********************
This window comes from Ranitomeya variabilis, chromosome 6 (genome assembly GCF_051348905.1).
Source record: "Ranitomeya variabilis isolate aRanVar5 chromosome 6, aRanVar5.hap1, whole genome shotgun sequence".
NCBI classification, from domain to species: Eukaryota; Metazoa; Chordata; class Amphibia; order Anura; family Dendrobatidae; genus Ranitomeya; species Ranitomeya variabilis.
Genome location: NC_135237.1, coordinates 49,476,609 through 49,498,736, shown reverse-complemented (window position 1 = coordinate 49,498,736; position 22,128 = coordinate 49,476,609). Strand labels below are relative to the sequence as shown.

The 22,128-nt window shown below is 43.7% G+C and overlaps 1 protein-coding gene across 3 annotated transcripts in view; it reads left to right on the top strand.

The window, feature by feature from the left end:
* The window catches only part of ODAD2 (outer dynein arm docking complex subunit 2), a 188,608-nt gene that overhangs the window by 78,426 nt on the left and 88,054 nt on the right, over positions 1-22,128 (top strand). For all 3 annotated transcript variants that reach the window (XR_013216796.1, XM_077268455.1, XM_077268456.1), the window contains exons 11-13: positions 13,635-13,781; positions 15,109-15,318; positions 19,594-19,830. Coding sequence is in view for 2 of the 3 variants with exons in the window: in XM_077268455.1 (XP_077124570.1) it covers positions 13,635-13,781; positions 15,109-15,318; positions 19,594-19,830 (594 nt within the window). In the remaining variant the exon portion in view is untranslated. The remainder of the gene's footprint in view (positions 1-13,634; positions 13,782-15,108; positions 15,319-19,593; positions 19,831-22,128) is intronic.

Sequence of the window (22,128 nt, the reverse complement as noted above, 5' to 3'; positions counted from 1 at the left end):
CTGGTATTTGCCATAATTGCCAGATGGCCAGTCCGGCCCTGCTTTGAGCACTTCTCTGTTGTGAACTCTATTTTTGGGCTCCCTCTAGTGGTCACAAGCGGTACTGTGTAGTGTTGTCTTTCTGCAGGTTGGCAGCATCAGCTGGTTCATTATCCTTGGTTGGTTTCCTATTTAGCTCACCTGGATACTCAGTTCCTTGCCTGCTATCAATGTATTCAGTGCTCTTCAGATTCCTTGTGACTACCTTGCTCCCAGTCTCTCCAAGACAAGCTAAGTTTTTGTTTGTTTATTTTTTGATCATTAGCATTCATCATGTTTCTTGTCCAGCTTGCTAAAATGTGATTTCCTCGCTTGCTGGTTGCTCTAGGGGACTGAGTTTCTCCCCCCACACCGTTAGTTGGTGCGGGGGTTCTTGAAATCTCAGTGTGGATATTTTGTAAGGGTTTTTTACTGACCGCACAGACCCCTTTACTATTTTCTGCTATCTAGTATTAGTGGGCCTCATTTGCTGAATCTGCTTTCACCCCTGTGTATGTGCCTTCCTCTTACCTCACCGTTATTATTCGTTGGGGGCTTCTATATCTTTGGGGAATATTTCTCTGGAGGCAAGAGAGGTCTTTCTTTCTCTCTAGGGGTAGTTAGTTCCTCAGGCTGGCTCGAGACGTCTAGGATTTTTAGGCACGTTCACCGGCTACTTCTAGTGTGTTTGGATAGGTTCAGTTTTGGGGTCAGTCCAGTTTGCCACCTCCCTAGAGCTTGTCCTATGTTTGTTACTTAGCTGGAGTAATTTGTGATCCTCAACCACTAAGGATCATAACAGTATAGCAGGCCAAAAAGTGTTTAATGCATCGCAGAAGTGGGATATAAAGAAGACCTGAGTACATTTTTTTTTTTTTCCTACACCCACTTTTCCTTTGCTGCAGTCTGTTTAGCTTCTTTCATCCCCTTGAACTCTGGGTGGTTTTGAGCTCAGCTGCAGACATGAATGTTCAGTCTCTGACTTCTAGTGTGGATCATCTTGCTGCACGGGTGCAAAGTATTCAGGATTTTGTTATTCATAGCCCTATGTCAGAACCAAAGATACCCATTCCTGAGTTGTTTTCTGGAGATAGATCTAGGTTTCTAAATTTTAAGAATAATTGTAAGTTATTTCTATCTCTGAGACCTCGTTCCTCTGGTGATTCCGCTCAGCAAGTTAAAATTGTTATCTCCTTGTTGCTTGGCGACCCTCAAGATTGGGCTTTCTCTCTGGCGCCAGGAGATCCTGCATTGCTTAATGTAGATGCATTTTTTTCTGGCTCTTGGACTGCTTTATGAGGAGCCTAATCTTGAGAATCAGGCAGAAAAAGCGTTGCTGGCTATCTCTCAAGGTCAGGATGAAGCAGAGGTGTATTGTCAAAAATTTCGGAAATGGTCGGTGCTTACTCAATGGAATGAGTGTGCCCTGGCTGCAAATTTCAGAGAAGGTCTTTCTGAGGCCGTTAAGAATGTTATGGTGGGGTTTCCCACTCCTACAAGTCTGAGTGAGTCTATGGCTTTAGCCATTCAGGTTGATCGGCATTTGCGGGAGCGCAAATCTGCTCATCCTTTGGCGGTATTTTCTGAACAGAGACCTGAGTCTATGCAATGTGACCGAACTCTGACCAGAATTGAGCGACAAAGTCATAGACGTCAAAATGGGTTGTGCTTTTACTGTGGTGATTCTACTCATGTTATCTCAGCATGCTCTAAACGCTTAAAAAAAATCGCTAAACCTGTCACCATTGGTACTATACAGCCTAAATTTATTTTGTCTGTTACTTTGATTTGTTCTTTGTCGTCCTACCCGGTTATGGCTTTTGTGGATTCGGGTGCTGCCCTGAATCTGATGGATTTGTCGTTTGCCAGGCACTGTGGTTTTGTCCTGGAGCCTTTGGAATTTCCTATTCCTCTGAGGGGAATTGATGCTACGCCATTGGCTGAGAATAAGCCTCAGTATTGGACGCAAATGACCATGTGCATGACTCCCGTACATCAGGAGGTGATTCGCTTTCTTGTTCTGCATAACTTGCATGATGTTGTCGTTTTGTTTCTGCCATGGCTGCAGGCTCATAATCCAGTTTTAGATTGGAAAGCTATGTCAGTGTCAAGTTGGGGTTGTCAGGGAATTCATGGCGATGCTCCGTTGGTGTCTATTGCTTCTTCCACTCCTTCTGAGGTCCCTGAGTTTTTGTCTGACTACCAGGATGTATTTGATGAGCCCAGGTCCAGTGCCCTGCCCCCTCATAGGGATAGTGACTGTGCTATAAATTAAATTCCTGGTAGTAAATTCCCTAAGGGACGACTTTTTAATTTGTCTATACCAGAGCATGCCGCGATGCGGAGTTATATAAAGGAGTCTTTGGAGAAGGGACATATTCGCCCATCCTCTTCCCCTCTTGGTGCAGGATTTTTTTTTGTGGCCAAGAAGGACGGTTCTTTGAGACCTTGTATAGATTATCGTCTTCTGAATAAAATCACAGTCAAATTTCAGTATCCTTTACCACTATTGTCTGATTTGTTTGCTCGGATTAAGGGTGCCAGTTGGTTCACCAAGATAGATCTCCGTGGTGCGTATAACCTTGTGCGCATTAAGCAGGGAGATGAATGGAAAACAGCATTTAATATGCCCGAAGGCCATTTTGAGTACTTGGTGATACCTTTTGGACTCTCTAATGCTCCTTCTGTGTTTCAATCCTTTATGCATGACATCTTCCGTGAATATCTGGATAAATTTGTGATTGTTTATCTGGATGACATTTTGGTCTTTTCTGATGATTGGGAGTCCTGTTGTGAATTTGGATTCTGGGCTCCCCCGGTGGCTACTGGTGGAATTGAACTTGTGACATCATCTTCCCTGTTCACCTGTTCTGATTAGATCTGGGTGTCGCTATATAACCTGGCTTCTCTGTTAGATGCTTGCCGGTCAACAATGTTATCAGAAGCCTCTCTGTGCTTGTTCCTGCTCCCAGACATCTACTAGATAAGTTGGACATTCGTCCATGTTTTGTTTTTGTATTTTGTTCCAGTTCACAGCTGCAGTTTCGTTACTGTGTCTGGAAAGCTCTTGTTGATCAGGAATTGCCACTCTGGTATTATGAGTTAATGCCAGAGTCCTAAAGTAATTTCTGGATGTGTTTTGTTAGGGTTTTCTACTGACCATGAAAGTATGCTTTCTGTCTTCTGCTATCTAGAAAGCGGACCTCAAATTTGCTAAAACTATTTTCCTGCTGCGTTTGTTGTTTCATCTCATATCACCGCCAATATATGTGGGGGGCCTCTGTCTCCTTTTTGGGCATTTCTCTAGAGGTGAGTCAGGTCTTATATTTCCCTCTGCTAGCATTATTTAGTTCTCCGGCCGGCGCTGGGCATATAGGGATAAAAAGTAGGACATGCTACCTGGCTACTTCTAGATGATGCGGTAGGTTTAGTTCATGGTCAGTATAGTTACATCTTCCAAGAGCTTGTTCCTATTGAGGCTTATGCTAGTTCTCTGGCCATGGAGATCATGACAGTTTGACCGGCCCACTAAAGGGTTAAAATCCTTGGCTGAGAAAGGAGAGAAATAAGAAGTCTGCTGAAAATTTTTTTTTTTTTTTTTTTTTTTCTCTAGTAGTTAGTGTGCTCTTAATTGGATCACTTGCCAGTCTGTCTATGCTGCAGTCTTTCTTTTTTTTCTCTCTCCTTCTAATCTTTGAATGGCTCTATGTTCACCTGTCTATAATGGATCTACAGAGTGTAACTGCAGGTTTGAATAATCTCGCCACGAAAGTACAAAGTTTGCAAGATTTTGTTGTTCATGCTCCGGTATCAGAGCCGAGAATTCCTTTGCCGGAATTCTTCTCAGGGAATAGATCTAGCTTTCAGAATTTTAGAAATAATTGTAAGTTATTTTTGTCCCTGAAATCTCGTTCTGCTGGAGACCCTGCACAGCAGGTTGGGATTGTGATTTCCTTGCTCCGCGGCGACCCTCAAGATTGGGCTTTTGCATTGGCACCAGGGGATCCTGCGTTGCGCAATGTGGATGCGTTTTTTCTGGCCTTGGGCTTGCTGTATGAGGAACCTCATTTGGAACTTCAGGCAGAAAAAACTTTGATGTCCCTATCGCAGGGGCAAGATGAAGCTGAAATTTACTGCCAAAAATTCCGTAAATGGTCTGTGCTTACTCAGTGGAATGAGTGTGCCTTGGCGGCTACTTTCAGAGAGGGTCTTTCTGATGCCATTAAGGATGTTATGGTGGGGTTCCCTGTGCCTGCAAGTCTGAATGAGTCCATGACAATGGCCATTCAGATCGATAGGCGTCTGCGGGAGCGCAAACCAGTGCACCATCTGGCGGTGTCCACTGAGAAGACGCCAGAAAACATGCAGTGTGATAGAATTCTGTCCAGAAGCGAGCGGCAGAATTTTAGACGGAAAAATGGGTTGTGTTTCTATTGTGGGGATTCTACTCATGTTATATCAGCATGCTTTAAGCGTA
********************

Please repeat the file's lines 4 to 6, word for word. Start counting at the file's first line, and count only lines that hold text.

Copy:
Genome location: NC_135237.1, coordinates 49,476,609 through 49,498,736, shown reverse-complemented (window position 1 = coordinate 49,498,736; position 22,128 = coordinate 49,476,609). Strand labels below are relative to the sequence as shown.

The 22,128-nt window shown below is 43.7% G+C and overlaps 1 protein-coding gene across 3 annotated transcripts in view; it reads left to right on the top strand.

The window, feature by feature from the left end: